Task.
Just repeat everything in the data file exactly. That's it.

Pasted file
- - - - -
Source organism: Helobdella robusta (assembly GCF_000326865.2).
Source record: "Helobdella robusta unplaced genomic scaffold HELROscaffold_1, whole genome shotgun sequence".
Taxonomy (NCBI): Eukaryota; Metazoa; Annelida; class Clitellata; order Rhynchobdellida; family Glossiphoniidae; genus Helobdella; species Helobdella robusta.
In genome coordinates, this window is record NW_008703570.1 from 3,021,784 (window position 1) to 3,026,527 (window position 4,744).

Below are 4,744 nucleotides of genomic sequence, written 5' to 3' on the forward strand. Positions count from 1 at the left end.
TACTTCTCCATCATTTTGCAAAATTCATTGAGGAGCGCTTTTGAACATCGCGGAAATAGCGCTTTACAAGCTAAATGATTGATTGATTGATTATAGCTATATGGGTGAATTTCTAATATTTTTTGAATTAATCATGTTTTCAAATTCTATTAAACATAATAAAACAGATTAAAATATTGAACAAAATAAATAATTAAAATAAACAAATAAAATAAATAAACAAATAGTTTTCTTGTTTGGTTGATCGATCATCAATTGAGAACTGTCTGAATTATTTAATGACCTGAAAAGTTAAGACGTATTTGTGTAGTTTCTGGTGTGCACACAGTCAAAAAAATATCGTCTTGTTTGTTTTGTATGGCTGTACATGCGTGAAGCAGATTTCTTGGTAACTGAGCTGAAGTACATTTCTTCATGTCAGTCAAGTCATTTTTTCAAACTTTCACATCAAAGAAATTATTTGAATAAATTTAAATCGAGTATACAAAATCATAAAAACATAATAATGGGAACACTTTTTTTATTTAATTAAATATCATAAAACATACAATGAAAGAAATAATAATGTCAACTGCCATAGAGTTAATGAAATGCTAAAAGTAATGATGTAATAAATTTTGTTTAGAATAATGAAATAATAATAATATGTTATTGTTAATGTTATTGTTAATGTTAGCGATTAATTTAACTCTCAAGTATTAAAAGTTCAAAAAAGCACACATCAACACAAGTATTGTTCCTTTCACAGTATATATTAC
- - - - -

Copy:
Source organism: Helobdella robusta (assembly GCF_000326865.2).
Source record: "Helobdella robusta unplaced genomic scaffold HELROscaffold_1, whole genome shotgun sequence".
Taxonomy (NCBI): Eukaryota; Metazoa; Annelida; class Clitellata; order Rhynchobdellida; family Glossiphoniidae; genus Helobdella; species Helobdella robusta.
In genome coordinates, this window is record NW_008703570.1 from 3,021,784 (window position 1) to 3,026,527 (window position 4,744).

Below are 4,744 nucleotides of genomic sequence, written 5' to 3' on the forward strand. Positions count from 1 at the left end.
TACTTCTCCATCATTTTGCAAAATTCATTGAGGAGCGCTTTTGAACATCGCGGAAATAGCGCTTTACAAGCTAAATGATTGATTGATTGATTATAGCTATATGGGTGAATTTCTAATATTTTTTGAATTAATCATGTTTTCAAATTCTATTAAACATAATAAAACAGATTAAAATATTGAACAAAATAAATAATTAAAATAAACAAATAAAATAAATAAACAAATAGTTTTCTTGTTTGGTTGATCGATCATCAATTGAGAACTGTCTGAATTATTTAATGACCTGAAAAGTTAAGACGTATTTGTGTAGTTTCTGGTGTGCACACAGTCAAAAAAATATCGTCTTGTTTGTTTTGTATGGCTGTACATGCGTGAAGCAGATTTCTTGGTAACTGAGCTGAAGTACATTTCTTCATGTCAGTCAAGTCATTTTTTCAAACTTTCACATCAAAGAAATTATTTGAATAAATTTAAATCGAGTATACAAAATCATAAAAACATAATAATGGGAACACTTTTTTTATTTAATTAAATATCATAAAACATACAATGAAAGAAATAATAATGTCAACTGCCATAGAGTTAATGAAATGCTAAAAGTAATGATGTAATAAATTTTGTTTAGAATAATGAAATAATAATAATATGTTATTGTTAATGTTATTGTTAATGTTAGCGATTAATTTAACTCTCAAGTATTAAAAGTTCAAAAAAGCACACATCAACACAAGTATTGTTCCTTTCACAGTATATATTAC